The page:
Abstract: Purpose – This study seeks to assess how the adoption of corporate governance structures affects the performance of SMEs (small to medium‐sized enterprises) in Ghana.Design/methodology/approach – Regression analysis is used to estimate the relationship between corporate governance and ownership structure and performance.Findings – The results show that board size, board composition, management skill level, CEO duality, inside ownership, family business, and foreign ownership have significantly positive impacts on profitability. Corporate governance can greatly assist the SME sector by infusing better management practices, stronger internal auditing, greater opportunities for growth and new strategic outlook through non‐executive directors. It is clear that corporate governance structures influence performance of SMEs in Ghana.Originality/value – This paper provides insights on the effects of corporate governance and ownership structure on the performance of Ghanaian SMEs. The paper also shows the implicat...
01 Jan 1998
01 Jan 2009
TL;DR: The Human Side of Enterprise as mentioned in this paper is one of the most widely used management literature and has been widely used in business schools, industrial relations schools, psychology departments, and professional development seminars for over four decades.
Abstract: \"What are your assumptions (implicit as well as explicit) about the most effective way to manage people?\" So began Douglas McGregor in this 1960 management classic. It was a seemingly simple question he asked, yet it led to a fundamental revolution in management. Today, with the rise of the global economy, the information revolution, and the growth of knowledge-driven work, McGregor's simple but provocative question continues to resonate-perhaps more powerfully than ever before. Heralded as one of the most important pieces of management literature ever written, a touchstone for scholars and a handbook for practitioners, The Human Side of Enterprise continues to receive the highest accolades nearly half a century after its initial publication. Influencing such major management gurus such as Peter Drucker and Warren Bennis, McGregor's revolutionary Theory Y-which contends that individuals are self-motivated and self-directed-and Theory X-in which employees must be commanded and controlled-has been widely taught in business schools, industrial relations schools, psychology departments, and professional development seminars for over four decades. In this special annotated edition of the worldwide management classic, Joel Cutcher-Gershenfeld, Senior Research Scientist in MIT's Sloan School of Management and Engineering Systems Division, shows us how today's leaders have successfully incorporated McGregor's methods into modern management styles and practices. The added quotes and commentary bring the content right into today's debates and business models. Now more than ever, the timeless wisdom of Douglas McGregor can light the path towards a management style that nurtures leadership capability, creates effective teams, ensures internal alignment, achieves high performance, and cultivates an authentic, value-driven workplace--lessons we all need to learn as we make our way in this brave new world of the 21st century.
TL;DR: Thaler and Sunstein this paper described a general explanation of and advocacy for libertarian paternalism, a term coined by the authors in earlier publications, as a general approach to how leaders, systems, organizations, and governments can nudge people to do the things the nudgers want and need done for the betterment of the nudgees, or of society.
Abstract: NUDGE: IMPROVING DECISIONS ABOUT HEALTH, WEALTH, AND HAPPINESS by Richard H. Thaler and Cass R. Sunstein Penguin Books, 2009, 312 pp, ISBN 978-0-14-311526-7This book is best described formally as a general explanation of and advocacy for libertarian paternalism, a term coined by the authors in earlier publications. Informally, it is about how leaders, systems, organizations, and governments can nudge people to do the things the nudgers want and need done for the betterment of the nudgees, or of society. It is paternalism in the sense that "it is legitimate for choice architects to try to influence people's behavior in order to make their lives longer, healthier, and better", (p. 5) It is libertarian in that "people should be free to do what they like - and to opt out of undesirable arrangements if they want to do so", (p. 5) The built-in possibility of opting out or making a different choice preserves freedom of choice even though people's behavior has been influenced by the nature of the presentation of the information or by the structure of the decisionmaking system. I had never heard of libertarian paternalism before reading this book, and I now find it fascinating.Written for a general audience, this book contains mostly social and behavioral science theory and models, but there is considerable discussion of structure and process that has roots in mathematical and quantitative modeling. One of the main applications of this social system is economic choice in investing, selecting and purchasing products and services, systems of taxes, banking (mortgages, borrowing, savings), and retirement systems. Other quantitative social choice systems discussed include environmental effects, health care plans, gambling, and organ donations. Softer issues that are also subject to a nudge-based approach are marriage, education, eating, drinking, smoking, influence, spread of information, and politics. There is something in this book for everyone.The basis for this libertarian paternalism concept is in the social theory called "science of choice", the study of the design and implementation of influence systems on various kinds of people. The terms Econs and Humans, are used to refer to people with either considerable or little rational decision-making talent, respectively. The various libertarian paternalism concepts and systems presented are tested and compared in light of these two types of people. Two foundational issues that this book has in common with another book, Network of Echoes: Imitation, Innovation and Invisible Leaders, that was also reviewed for this issue of the Journal are that 1 ) there are two modes of thinking (or components of the brain) - an automatic (intuitive) process and a reflective (rational) process and 2) the need for conformity and the desire for imitation are powerful forces in human behavior. …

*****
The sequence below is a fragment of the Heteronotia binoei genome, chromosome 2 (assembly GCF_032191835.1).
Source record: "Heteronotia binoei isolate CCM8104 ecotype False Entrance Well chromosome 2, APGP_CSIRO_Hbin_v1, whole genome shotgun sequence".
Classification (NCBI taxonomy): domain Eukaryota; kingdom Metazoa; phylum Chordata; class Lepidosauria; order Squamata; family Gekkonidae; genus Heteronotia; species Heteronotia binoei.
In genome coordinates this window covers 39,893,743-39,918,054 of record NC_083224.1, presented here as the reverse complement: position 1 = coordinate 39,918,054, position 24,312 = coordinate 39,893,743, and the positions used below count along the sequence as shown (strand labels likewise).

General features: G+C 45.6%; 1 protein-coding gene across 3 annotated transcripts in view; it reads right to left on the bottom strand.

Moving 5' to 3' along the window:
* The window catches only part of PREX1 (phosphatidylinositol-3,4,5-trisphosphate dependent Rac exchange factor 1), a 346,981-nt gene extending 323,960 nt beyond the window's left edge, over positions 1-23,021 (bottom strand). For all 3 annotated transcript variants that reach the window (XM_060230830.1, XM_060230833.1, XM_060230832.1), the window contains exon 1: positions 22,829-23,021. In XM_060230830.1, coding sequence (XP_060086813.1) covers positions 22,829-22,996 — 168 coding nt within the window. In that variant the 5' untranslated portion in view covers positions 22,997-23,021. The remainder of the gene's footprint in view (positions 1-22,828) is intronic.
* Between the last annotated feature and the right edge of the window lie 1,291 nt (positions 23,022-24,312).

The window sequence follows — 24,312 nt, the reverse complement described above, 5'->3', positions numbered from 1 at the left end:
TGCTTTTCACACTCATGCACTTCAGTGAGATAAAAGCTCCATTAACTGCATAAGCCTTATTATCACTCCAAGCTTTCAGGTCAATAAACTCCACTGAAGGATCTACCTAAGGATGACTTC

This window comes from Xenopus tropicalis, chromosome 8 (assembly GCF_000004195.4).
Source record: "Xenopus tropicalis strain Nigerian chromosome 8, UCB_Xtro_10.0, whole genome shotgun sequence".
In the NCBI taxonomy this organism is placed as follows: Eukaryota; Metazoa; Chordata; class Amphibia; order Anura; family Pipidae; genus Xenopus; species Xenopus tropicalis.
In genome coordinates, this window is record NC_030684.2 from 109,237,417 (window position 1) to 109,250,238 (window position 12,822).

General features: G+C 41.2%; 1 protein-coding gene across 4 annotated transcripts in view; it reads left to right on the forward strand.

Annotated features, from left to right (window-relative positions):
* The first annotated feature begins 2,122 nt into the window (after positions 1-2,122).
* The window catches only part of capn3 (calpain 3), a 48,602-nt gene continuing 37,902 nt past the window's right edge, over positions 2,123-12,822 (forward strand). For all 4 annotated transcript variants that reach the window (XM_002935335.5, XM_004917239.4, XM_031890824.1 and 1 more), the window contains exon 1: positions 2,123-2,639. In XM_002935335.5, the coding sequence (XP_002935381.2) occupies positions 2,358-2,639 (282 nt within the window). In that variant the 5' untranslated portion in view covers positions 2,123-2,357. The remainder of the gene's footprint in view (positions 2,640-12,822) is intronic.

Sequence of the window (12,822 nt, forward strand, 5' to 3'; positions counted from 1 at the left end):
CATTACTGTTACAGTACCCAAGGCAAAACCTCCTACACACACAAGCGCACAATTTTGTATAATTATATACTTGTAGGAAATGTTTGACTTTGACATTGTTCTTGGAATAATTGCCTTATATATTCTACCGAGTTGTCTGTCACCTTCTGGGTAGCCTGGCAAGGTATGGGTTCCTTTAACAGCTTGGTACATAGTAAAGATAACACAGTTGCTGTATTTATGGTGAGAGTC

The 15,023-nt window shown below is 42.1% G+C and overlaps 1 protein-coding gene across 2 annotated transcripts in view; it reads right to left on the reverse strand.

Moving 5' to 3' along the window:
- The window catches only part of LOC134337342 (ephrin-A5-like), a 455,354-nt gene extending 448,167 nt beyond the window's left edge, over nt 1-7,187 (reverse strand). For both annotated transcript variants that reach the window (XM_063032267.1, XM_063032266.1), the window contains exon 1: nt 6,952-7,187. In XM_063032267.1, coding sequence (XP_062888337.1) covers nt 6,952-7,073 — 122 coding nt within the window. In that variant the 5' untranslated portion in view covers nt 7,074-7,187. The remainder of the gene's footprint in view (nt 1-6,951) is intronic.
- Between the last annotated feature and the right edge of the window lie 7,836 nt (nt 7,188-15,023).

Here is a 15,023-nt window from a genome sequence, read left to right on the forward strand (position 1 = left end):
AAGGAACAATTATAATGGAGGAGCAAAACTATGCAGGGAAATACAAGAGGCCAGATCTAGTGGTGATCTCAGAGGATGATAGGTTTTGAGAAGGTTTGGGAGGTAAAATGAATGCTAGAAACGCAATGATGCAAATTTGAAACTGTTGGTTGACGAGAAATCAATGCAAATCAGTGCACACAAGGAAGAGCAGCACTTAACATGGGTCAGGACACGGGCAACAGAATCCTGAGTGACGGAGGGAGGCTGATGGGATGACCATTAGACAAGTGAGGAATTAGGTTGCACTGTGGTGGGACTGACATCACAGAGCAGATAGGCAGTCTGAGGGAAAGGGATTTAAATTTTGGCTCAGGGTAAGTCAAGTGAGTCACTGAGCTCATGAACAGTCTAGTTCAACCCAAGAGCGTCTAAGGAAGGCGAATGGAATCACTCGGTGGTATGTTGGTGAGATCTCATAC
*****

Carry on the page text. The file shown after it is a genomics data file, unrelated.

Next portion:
01 Jun 1978-Canadian Woman Studies